The New York Times thinks Jerseylicious would be "mildly entertaining if it weren't so blatantly trying to horn in on the now-faded "Jersey" mania of [Jersey Shore and Real Housewives of New Jersey]."
My disagreement with this critique is based on the belief that relishing in the absurdity and unabashed trashiness of some New Jersey denizens is not, as the Times asserts, a "tired shtick," "flogged over and over again by lazy television executives." I contend that New Jersey is, in fact, deeply hilarious and sociologically fascinating, and that it is logical, appropriate, and necessary for television executives to capitalize on this wellspring of entertainment potential.
While I certainly appreciate the entertainment value provided by Jersey Shore and Real Housewives of New Jersey, these two programs barely scratch the surface of what New Jersey has to offer. Only one member of the Jersey Shore cast (Sammi, ugh) is actually from New Jersey. (Pauly D is from Rhode Island and the rest live in New York.) And while Real Housewives of New Jersey is amazing, it provides a limited glimpse at the range of outrageous personalities one is likely to encounter in the Garden State.
Jerseylicious takes place at Gatsby Salon on Route 22 in Green Brooke, New Jersey. When I was in high school, and occasionally during the summers when I was in college, I worked as a receptionist at Fine Lines & Artistic Nails, in Chatham, New Jersey, a mere sixteen miles from Gatsby Salon. So naturally, I was intrigued by the concept of the show, but I didn't necessarily have high expectations for a "comedy docu-soap" on the Style Network. But, I swear to you guys, it is seriously compelling. Until the most recent episode, I was uncertain as to whether the show's appeal would translate to wider audiences that lack a thorough understanding of regional culture and customs, and as such, I was hesitant to blog about it. Now, though, I can confidently endorse Jerseylicious.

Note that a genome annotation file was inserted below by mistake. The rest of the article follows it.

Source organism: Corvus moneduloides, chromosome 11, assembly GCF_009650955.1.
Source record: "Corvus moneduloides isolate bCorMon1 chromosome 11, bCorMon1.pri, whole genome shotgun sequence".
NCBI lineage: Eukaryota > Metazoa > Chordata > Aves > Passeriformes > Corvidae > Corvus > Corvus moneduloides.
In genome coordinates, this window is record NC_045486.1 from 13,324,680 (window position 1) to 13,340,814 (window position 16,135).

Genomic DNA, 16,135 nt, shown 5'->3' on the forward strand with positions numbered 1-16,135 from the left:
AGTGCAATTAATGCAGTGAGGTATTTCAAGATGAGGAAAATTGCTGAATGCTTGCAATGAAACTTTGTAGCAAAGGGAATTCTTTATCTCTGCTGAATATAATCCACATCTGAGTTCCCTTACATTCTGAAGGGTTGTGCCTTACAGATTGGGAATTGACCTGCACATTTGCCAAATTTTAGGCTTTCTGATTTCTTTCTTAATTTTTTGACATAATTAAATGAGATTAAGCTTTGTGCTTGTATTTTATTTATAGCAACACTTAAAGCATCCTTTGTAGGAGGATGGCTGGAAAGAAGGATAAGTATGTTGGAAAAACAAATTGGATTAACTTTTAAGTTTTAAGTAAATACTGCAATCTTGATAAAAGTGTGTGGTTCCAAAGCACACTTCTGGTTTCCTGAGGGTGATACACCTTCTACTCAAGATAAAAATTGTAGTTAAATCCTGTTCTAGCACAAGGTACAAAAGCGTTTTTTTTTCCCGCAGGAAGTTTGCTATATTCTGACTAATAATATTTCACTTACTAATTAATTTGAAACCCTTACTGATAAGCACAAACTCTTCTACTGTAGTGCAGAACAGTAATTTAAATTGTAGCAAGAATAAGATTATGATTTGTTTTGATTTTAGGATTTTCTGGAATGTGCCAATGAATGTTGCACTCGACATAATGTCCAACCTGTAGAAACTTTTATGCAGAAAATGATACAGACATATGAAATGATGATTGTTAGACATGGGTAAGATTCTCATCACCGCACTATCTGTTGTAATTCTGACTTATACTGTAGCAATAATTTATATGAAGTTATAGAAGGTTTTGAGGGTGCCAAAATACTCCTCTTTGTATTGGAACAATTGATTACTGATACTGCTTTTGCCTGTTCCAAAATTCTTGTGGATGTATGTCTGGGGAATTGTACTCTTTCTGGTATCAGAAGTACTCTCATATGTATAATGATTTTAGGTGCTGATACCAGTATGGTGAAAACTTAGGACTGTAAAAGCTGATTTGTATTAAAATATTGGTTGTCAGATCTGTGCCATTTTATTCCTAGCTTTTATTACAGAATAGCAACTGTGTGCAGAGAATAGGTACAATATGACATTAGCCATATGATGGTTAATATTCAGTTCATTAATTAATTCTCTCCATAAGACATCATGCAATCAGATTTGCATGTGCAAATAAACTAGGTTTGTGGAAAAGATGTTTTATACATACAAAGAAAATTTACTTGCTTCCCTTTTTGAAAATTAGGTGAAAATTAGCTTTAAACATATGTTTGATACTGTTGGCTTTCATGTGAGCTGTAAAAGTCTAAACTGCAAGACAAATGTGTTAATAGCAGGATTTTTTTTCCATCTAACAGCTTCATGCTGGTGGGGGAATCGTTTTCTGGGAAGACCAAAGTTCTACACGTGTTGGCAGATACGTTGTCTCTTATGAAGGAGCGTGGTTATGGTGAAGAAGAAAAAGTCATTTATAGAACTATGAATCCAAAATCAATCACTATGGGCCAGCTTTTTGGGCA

What brought on this onslaught of enthusiasm, you might ask? Well, last night, one of my television yearnings was fulfilled when two of the most stereotypically Jersey girls I have ever seen received a rather harsh makeunder from Edward Tricomi himself at Warren-Tricomi Salon in Manhattan. I could attempt to describe it, but no matter how many superlatives I used, I'm not sure that you'd completely believe me. So I have to show you:
That is just one of the more satisfying segments of last night's episode, which was almost entirely focused on the deconstruction of these girls' self-caricaturization.
In anticipation of your arguments, I will point out that, yes Olivia bears a strong similarity to Jersey Shore's Snooki. HOWEVER, Snooki, amusing and endearing as she is, is from MARLBORO, New York. In other words, not anywhere near New Jersey! Whereas Olivia is a real deal Jersey girl, through and through. Jersey Shore may have aired first, but really, Snooki is biting Olivia's style (indirectly, obvs).
Although Jerseylicious is by no means a comprehensive examination of what it means to be, well, Jerseylicious, it does uncover a few more layers of the amazingness that is New Jersey.
P.S. Just for the record, at this point in my life I would sooner cut my own hair than go to any salon in New Jersey, because I am a humongous snob.